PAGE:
CRH, Providence Resources, IN&M and Glanbia all close lower
In European markets advancing mining shares fail to outweigh declining retailers
Providence Resources was the biggest loser on the Iseq on Friday, closing down 5.56%. Photograph: Finbarr O’Rourke
World stocks climbed toward their best week in six on Friday as a near three-year high in emerging market shares and a roaring rally in metals bolstered the year’s global bull run.
Iseq heavyweight CRH, the building materials company, reversed gains from earlier in the week when it issued a strong trading update. The Irish company closed down 2.11 per cent despite news on Thursday that it had sold its American distribution business for $2.63 billion.
Providence Resources, Independent News and Media and Glanbia closed down by 5.56 per cent, 2.52 per cent and 2.27 per cent respectively.
Betting group Paddy Power Betfair continued its weak streak. Following negativity around the gambling sector in the UK, the stock closed down 1.93 per cent.
On the other side of the index there were good performances from the banks. Bank of Ireland and AIB traded up, albeit marginally, and closed the day up by 0.11 per cent and 0.1 per cent respectively.
Of the more significant companies, C&C Group closed up 1.6 per cent at €2.976.
Despite continued noise around Ryanair’s possible bid for Air Berlin, the airline traded relatively flat on Friday, closing down 0.76 per cent.
Britain’s leading share index edged lower on Friday as strength in banks and energy firms was not enough to offset a drop in retailers, which fell back as concern over competition from Amazon reared its head again.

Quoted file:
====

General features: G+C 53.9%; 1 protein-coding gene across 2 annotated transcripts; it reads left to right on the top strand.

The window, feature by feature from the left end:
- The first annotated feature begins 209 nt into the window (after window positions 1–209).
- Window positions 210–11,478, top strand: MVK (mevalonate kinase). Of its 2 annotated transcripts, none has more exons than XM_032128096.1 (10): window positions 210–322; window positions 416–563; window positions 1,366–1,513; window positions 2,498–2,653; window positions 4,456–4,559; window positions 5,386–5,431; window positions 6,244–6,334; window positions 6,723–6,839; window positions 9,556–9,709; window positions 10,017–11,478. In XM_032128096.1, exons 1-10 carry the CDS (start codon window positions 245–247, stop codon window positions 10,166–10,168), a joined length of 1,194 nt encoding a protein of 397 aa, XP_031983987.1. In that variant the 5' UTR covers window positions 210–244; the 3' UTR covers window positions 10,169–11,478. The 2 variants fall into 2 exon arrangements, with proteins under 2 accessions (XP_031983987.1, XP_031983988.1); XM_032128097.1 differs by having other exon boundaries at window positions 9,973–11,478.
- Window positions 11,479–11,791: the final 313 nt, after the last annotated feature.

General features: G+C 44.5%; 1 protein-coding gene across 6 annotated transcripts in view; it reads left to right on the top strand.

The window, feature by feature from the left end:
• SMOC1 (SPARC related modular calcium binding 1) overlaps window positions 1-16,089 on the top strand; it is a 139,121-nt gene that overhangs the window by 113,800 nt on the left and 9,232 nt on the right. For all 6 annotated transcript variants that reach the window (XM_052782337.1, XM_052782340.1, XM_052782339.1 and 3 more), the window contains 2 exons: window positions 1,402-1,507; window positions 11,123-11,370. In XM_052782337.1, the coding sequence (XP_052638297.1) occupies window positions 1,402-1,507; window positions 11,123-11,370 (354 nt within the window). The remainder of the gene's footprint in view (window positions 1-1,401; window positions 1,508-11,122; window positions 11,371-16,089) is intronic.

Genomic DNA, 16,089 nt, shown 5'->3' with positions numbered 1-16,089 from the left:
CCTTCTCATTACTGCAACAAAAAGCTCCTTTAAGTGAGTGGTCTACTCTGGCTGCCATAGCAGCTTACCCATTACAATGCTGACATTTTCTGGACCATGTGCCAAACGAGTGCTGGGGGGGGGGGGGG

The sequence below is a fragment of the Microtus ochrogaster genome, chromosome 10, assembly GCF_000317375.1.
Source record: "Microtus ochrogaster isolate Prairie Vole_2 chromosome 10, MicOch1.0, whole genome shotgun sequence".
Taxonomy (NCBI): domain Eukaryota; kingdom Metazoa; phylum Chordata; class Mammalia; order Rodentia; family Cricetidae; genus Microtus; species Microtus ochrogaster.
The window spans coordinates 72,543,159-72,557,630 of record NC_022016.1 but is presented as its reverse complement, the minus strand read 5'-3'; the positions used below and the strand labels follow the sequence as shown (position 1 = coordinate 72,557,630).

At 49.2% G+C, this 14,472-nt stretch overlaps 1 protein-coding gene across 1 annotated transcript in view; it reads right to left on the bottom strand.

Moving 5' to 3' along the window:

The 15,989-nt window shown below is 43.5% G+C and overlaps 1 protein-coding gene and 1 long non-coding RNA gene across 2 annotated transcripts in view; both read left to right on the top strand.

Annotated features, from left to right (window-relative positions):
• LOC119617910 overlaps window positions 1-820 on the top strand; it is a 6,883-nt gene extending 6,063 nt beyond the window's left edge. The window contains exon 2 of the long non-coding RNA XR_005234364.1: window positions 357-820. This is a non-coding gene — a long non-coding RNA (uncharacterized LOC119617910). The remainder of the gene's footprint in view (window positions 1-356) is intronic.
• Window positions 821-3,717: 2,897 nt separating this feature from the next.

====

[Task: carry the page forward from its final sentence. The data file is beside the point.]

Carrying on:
Subprime lender Provident Financial jumped 22.5 per cent, recovering some of the heavy losses sustained on Tuesday after its second profit warning in as many months. The company said on Friday it was reorganising its beleaguered home credit business, replacing its head with immediate effect. Provident shares were still down 50 per cent on the week.
Retailers, however, limited index gains after Amazon said it would cut prices at Whole Foods Market, the food chain it acquired in June, reigniting fears of aggressive price competition for Europe’s supermarkets.
Supermarket chains Tesco, Morrisons, Marks & Spencer and Sainsbury’s were among top fallers, down by 0.4 per cent to 1.7 per cent and tracking a broader slide in European retail stocks.
European share markets closed lower, with the pan-regional FTSEurofirst 300 index slipping 0.05 per cent, even as an index of emerging market stocks rose. There was more decisive action in commodities, where most raw materials climbed.
Despite a positive start after gains in the Asia session, stocks across Europe gradually turned downward, and the Stoxx Europe 600 index edged lower as advancing mining shares failed to outweigh declining retailers. Germany’s DAX index decreased 0.3 per cent.
Polish stocks hit multi-year highs on Friday even though the rally was slowed by wholesale group Eurocash’s announcement it had been hit by tax fraud. Warsaw is Central Europe’s best performing stock exchange this year. Its bluechip index has gained more than 26 per cent since 2016.
All the major S&P sectors were higher, with the financial index leading the gainers, followed by a gain in the energy index.
US crude oil was up marginally as the industry braces for Hurricane Harvey, which may become the biggest storm to hit the US mainland in more than a decade.
Shares of Autodesk were up after the software maker reported a smaller-than-expected loss and raised its forecast.
Ulta Beauty sank after the retailer’s comparable sales and profit forecast missed estimates.
Twitter also dropped after Jefferies downgraded the stock to “hold” from “buy”. –Additional reporting: Reuters